Today I’m taking part in the blog tour for Mind Guerrilla. My review is written with thanks to Zoe O’Farrell for inviting me on the tour and to the author for my copy of the book.
When a high-end escort is discovered murdered in her plush waterside apartment, so begins the hunt for a serial killer known as The Crucifier due to the unusual slaying and positioning of his victims.
In parallel there remains the need to locate a dangerous and elusive doomsday cult.
DCI William Chamberlain and DI Judd Stone have an acute thirst for justice on both accounts.
Stone is an ex-football hooligan turned cop. Riddled with guilt and anger, he is used to getting results – albeit somewhat unconventionally.
Chamberlain suffers from Multiple Sclerosis, but curiously, as his health deteriorates, his ability to perform acts of telekinesis increases. When faced with life or death, Chamberlain progresses from manipulating physical matter to controlling minds and sets in motion a dramatic chain of events. But why do things spiral out of control, placing an unknown high-profile target in danger?
Assistance comes from the most unlikely of sources but who is also working against the wheels of justice?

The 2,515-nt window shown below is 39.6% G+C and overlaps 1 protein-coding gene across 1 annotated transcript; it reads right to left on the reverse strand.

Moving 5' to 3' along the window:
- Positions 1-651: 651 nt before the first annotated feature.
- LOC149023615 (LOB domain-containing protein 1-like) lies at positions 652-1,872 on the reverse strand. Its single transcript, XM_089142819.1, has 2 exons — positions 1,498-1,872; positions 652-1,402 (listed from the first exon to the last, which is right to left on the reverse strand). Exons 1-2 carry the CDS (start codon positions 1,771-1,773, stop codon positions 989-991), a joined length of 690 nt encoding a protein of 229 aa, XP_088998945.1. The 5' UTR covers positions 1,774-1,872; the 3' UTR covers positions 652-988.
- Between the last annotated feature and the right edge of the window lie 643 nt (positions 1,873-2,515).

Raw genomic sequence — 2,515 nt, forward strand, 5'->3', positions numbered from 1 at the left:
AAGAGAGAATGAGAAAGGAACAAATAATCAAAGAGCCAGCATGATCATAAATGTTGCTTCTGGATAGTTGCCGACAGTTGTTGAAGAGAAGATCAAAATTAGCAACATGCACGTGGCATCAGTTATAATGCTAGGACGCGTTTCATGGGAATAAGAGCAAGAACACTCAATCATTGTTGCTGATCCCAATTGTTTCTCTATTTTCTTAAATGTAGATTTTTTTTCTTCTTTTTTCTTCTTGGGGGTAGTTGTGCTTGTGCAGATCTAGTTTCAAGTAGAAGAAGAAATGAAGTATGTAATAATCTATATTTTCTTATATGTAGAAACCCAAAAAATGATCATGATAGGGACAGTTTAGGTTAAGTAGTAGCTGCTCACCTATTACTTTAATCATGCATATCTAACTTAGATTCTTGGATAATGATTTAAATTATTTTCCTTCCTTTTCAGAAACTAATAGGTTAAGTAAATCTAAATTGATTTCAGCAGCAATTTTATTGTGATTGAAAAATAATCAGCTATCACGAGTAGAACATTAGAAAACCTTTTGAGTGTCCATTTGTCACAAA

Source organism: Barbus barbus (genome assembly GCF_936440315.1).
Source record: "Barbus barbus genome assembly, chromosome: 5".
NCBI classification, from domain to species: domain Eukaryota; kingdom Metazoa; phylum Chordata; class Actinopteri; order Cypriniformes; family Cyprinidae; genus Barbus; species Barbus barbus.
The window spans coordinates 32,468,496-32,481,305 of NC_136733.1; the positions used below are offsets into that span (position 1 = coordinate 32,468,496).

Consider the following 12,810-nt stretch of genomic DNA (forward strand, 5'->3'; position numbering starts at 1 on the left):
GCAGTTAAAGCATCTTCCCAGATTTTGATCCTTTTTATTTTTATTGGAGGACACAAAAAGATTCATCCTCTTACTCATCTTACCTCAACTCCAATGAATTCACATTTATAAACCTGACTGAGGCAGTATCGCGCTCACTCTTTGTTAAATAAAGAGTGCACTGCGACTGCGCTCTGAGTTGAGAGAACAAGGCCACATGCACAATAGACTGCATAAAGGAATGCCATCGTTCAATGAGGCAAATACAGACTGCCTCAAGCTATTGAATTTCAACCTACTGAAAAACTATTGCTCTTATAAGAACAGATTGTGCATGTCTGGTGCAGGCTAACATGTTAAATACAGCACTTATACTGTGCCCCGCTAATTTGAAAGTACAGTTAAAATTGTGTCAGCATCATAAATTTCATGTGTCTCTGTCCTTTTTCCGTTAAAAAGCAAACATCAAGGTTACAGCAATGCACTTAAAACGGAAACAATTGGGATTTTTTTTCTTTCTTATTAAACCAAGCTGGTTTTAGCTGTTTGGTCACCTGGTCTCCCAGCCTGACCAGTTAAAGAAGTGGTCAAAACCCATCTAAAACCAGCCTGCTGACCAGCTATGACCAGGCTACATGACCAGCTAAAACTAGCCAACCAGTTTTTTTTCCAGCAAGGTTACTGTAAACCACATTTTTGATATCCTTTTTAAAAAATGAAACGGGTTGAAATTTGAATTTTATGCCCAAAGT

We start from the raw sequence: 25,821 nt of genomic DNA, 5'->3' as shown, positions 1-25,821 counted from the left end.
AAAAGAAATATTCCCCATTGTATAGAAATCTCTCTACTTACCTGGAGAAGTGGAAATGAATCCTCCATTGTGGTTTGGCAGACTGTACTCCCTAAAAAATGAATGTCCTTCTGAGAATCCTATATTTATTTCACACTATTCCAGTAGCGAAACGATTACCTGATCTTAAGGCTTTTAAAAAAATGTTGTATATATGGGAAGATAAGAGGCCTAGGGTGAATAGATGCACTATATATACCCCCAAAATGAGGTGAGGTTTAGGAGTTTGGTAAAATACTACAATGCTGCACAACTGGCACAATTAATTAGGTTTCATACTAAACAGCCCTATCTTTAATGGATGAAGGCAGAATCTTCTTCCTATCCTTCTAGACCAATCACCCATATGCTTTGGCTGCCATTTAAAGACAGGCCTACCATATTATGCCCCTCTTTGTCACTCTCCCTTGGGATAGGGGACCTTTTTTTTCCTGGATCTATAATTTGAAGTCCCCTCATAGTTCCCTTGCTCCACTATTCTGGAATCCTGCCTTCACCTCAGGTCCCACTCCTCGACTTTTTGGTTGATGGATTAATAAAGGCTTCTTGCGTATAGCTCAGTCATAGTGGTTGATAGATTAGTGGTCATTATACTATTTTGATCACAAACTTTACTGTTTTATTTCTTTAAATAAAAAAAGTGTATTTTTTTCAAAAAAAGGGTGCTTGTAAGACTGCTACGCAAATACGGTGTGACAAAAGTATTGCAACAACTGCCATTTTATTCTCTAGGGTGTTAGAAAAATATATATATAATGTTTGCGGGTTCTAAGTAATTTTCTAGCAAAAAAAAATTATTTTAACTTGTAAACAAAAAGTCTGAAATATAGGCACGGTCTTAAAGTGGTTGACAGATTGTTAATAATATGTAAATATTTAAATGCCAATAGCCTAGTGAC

And just what is the connection between The Crucifier, the cult and the high-profile target?
With Spaghetti Western overtones, the chase from Liverpool to London and through both Birmingham UK and Alabama, finds both detectives having to confront their darkest demons in pursuit of the sweet taste of revenge.
I always look forward to meeting a new team of detectives and DI Judd Stone and his boss, DCI William Chamberlain were no different. I loved the way they worked together and their friendship outside of work. They both have interesting stories and I enjoyed getting to know them and seeing how their life experiences have shaped their methods in the present day.
Tracy’s writing is very detailed and as such, the reader is given a strong sense of place and time by the references to real places and events. It also means that as readers we are taken to the heart of the action and made to feel involved. As a result though, the novel is quite long and I did find this made the pace a little slower than I am used to in a police procedural.
It’s mentioned in the blurb that Chamberlain is able to perform telekinesis. I don’t know much about this and it was interesting to learn more. It also adds something a little different to the novel.
As the novel reaches the end, it becomes more frantic as the detectives search for their suspect. There are lots of twists and turns so I was keen to see how it would conclude and I look forward to seeing what these characters get up to in the next installment.
Mind Guerrilla is available from Amazon.
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